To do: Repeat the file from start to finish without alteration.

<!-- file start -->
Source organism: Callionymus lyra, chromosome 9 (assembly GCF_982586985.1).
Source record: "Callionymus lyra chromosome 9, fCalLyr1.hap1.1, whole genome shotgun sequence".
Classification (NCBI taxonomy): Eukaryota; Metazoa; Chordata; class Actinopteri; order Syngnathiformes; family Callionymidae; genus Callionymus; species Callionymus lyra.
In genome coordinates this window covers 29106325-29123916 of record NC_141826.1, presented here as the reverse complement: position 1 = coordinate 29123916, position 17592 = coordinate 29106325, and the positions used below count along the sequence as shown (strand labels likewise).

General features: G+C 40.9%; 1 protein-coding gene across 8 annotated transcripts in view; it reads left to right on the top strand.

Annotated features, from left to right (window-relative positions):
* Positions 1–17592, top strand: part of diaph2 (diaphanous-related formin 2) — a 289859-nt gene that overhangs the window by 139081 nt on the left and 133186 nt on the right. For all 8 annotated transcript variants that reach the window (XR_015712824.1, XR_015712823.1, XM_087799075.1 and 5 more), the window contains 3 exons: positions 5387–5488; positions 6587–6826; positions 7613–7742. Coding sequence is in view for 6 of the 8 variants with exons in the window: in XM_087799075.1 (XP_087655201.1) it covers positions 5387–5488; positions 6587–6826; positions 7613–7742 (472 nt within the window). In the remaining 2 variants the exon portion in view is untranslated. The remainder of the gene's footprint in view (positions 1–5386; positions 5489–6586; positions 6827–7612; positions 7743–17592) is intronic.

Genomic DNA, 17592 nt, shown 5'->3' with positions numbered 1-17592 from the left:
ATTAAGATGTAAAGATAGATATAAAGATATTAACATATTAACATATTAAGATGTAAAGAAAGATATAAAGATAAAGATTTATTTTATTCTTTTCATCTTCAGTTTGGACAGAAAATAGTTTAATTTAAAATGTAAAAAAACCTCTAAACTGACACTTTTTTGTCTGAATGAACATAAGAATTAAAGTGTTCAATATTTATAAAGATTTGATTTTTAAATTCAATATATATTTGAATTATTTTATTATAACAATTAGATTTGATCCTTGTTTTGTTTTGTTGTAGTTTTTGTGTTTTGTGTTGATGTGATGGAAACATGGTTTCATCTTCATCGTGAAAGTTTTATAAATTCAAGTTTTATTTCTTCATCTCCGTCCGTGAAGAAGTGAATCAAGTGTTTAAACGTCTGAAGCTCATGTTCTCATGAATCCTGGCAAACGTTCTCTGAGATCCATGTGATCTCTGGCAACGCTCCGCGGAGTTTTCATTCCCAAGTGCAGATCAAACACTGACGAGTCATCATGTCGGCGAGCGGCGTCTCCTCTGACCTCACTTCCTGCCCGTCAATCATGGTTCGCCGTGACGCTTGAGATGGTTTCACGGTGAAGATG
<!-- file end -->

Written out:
Source organism: Callionymus lyra, chromosome 9 (assembly GCF_982586985.1).
Source record: "Callionymus lyra chromosome 9, fCalLyr1.hap1.1, whole genome shotgun sequence".
Classification (NCBI taxonomy): Eukaryota; Metazoa; Chordata; class Actinopteri; order Syngnathiformes; family Callionymidae; genus Callionymus; species Callionymus lyra.
In genome coordinates this window covers 29106325-29123916 of record NC_141826.1, presented here as the reverse complement: position 1 = coordinate 29123916, position 17592 = coordinate 29106325, and the positions used below count along the sequence as shown (strand labels likewise).

General features: G+C 40.9%; 1 protein-coding gene across 8 annotated transcripts in view; it reads left to right on the top strand.

Annotated features, from left to right (window-relative positions):
* Positions 1–17592, top strand: part of diaph2 (diaphanous-related formin 2) — a 289859-nt gene that overhangs the window by 139081 nt on the left and 133186 nt on the right. For all 8 annotated transcript variants that reach the window (XR_015712824.1, XR_015712823.1, XM_087799075.1 and 5 more), the window contains 3 exons: positions 5387–5488; positions 6587–6826; positions 7613–7742. Coding sequence is in view for 6 of the 8 variants with exons in the window: in XM_087799075.1 (XP_087655201.1) it covers positions 5387–5488; positions 6587–6826; positions 7613–7742 (472 nt within the window). In the remaining 2 variants the exon portion in view is untranslated. The remainder of the gene's footprint in view (positions 1–5386; positions 5489–6586; positions 6827–7612; positions 7743–17592) is intronic.

Genomic DNA, 17592 nt, shown 5'->3' with positions numbered 1-17592 from the left:
ATTAAGATGTAAAGATAGATATAAAGATATTAACATATTAACATATTAAGATGTAAAGAAAGATATAAAGATAAAGATTTATTTTATTCTTTTCATCTTCAGTTTGGACAGAAAATAGTTTAATTTAAAATGTAAAAAAACCTCTAAACTGACACTTTTTTGTCTGAATGAACATAAGAATTAAAGTGTTCAATATTTATAAAGATTTGATTTTTAAATTCAATATATATTTGAATTATTTTATTATAACAATTAGATTTGATCCTTGTTTTGTTTTGTTGTAGTTTTTGTGTTTTGTGTTGATGTGATGGAAACATGGTTTCATCTTCATCGTGAAAGTTTTATAAATTCAAGTTTTATTTCTTCATCTCCGTCCGTGAAGAAGTGAATCAAGTGTTTAAACGTCTGAAGCTCATGTTCTCATGAATCCTGGCAAACGTTCTCTGAGATCCATGTGATCTCTGGCAACGCTCCGCGGAGTTTTCATTCCCAAGTGCAGATCAAACACTGACGAGTCATCATGTCGGCGAGCGGCGTCTCCTCTGACCTCACTTCCTGCCCGTCAATCATGGTTCGCCGTGACGCTTGAGATGGTTTCACGGTGAAGATG